One challenge in constructing and surgically inserting a cochlear device is managing the delicate wires which connect the processor to the electrode contacts. To minimize the trauma to the patient, the wires have a small diameter. However, during manufacturing and insertion, extra precautions are required to maintain the organization of the wire bundle and to protect the wire bundle from kinking. Damage to the wires can result in decrease performance or failure of the cochlear implant.
The accompanying drawings illustrate various embodiments of the principles described herein and are a part of the specification. The illustrated embodiments are merely examples and do not limit the scope of the claims.
Throughout the drawings, identical reference numbers designate similar, but not necessarily identical, elements.
As mentioned above, individuals with hearing loss can be assisted by a number of hearing devices, including cochlear implants. To place the lead of a cochlear implant, the distal (or apical) portion of a cochlear lead is pushed through an opening into the cochlea. The distal portion of the lead is typically constructed out of biocompatible silicone, platinum-iridium wires, and platinum electrodes. This gives the distal portion of the lead the flexibility to curve around the helical interior of the cochlea. During manufacturing, the proper management of wires which pass through the lead and connect to electrodes avoids damage to the wire or flawed assembly of the lead.
In the following description, for purposes of explanation, numerous specific details are set forth in order to provide a thorough understanding of the present systems and methods. It will be apparent, however, to one skilled in the art that the present systems and methods may be practiced without these specific details. Reference in the specification to “an embodiment,” “an example,” or similar language means that a particular feature, structure, or characteristic described in connection with the embodiment or example is included in at least that one embodiment, but not necessarily in other embodiments. The various instances of the phrase “in one embodiment” or similar phrases in various places in the specification are not necessarily all referring to the same embodiment.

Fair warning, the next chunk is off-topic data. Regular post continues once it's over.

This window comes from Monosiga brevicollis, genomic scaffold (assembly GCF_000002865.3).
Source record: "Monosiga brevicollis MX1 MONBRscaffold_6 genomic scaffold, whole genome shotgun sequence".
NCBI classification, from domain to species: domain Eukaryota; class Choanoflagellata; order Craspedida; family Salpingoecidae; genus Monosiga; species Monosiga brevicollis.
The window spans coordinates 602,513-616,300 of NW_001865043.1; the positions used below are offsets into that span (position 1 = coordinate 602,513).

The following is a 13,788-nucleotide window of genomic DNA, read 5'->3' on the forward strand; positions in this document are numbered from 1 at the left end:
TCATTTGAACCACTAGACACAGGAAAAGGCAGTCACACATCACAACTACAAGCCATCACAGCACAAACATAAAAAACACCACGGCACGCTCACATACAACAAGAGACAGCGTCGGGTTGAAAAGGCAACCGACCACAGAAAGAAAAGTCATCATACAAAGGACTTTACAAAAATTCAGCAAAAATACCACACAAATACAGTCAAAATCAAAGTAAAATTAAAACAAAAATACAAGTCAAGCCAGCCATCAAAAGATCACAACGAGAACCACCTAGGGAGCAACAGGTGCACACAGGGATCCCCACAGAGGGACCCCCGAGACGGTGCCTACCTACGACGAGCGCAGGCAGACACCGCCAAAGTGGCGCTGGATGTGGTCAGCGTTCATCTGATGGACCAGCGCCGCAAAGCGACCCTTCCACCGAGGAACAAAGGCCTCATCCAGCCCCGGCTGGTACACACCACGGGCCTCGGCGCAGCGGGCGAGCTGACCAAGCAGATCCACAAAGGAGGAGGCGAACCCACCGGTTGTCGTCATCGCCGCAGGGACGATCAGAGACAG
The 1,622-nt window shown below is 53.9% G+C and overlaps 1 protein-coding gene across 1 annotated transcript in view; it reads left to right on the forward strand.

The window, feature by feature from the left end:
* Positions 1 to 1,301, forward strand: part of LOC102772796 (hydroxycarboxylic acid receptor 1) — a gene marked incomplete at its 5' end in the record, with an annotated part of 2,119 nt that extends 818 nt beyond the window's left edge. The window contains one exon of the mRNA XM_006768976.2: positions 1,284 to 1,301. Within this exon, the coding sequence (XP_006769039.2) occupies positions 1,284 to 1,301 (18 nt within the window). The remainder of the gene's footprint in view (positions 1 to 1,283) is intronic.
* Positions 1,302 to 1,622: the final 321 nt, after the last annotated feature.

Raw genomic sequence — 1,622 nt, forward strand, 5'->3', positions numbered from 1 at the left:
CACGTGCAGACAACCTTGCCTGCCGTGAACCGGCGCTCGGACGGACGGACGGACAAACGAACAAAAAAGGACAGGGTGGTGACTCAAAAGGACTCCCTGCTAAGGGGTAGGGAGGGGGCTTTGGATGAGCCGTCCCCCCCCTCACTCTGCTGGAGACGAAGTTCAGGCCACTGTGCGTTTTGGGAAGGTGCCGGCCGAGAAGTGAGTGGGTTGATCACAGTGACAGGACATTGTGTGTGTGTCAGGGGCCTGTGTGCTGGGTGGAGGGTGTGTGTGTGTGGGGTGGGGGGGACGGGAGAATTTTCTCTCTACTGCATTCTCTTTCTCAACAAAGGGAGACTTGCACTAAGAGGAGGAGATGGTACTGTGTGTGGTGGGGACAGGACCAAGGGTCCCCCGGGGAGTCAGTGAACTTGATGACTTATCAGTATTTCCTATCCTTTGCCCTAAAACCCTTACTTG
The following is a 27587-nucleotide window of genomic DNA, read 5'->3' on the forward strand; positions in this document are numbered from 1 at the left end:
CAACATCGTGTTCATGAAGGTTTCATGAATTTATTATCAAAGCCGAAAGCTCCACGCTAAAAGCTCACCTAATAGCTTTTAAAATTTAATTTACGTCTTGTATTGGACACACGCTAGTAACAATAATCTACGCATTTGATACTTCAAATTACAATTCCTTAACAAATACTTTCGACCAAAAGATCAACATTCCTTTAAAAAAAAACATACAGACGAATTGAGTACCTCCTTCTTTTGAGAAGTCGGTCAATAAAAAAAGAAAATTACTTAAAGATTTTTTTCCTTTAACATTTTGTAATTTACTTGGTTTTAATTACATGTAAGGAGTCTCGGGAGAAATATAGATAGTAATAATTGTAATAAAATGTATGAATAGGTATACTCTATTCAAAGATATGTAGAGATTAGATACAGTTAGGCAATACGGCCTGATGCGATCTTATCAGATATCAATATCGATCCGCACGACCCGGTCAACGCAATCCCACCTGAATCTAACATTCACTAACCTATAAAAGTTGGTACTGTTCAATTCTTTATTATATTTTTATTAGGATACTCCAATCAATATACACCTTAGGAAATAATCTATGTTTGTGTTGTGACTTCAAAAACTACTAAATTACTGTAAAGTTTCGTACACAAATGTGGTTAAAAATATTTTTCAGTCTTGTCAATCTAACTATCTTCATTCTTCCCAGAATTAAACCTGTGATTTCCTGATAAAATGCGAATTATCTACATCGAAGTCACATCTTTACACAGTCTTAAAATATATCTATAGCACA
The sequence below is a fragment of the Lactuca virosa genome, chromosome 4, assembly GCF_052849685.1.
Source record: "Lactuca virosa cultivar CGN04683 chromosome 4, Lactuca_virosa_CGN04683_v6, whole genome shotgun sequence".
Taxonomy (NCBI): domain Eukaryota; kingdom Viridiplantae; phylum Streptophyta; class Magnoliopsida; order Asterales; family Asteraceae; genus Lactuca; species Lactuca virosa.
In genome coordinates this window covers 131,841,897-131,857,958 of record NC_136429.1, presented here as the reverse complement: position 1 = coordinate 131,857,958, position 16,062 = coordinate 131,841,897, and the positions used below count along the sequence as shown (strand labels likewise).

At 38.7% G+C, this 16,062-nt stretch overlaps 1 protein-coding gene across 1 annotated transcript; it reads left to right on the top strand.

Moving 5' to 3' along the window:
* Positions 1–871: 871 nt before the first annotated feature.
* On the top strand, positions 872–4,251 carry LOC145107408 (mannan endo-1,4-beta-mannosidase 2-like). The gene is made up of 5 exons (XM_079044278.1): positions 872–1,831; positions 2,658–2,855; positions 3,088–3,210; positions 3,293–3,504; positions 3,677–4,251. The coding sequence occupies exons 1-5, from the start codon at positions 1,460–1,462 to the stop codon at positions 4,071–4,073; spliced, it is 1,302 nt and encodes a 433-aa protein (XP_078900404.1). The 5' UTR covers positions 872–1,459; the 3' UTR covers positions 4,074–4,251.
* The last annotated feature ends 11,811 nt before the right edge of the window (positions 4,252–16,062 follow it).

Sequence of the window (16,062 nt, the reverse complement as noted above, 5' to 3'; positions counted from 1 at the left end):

The electrode array to be implanted in the scala tympani typically comprises a thin, elongated, flexible carrier containing several longitudinally disposed and separately connected stimulating electrode contacts, conventionally numbering about 6 to 30. Such an electrode array is pushed into the scala tympani duct in the cochlea, typically to a depth of about 13-30 mm via a cochleostomy or via a surgical opening made in the round window at the basal end of the duct.
In use, the cochlear electrode array delivers electrical current into the fluids and tissues immediately surrounding the individual electrode contacts to create transient potential gradients that, if sufficiently strong, cause the nearby auditory nerve fibers to generate action potentials. The auditory nerve fibers branch from cell bodies located in the spiral ganglion, which lies in the modiolus, adjacent to the inside wall of the scala tympani. The density of electrical current flowing through volume conductors such as tissues and fluids tends to be highest near the electrode contact that is the source of such current. Consequently, stimulation at one contact site tends to selectively activate those spiral ganglion cells and their auditory nerve fibers that are closest to that contact site.
As indicated above, the cochlear implant (300) is a surgically implanted electronic device that provides a sense of sound to a person who is profoundly deaf or severely hard of hearing. In many cases, deafness is caused by the absence or destruction of the hair cells in the cochlea, i.e., sensorineural hearing loss. In the absence of properly functioning hair cells, there is no way auditory nerve impulses can be directly generated from ambient sound. Thus, conventional hearing aids, which amplify external sound waves, provide no benefit to persons suffering from complete sensorineural hearing loss.
Unlike hearing aids, the cochlear implant (300) does not amplify sound, but works by directly stimulating any functioning auditory nerve cells inside the cochlea (150) with electrical impulses representing the ambient acoustic sound. Cochlear prosthesis typically involves the implantation of electrodes into the cochlea. The cochlear implant operates by direct electrical stimulation of the auditory nerve cells, bypassing the defective cochlear hair cells that normally transduce acoustic energy into electrical energy.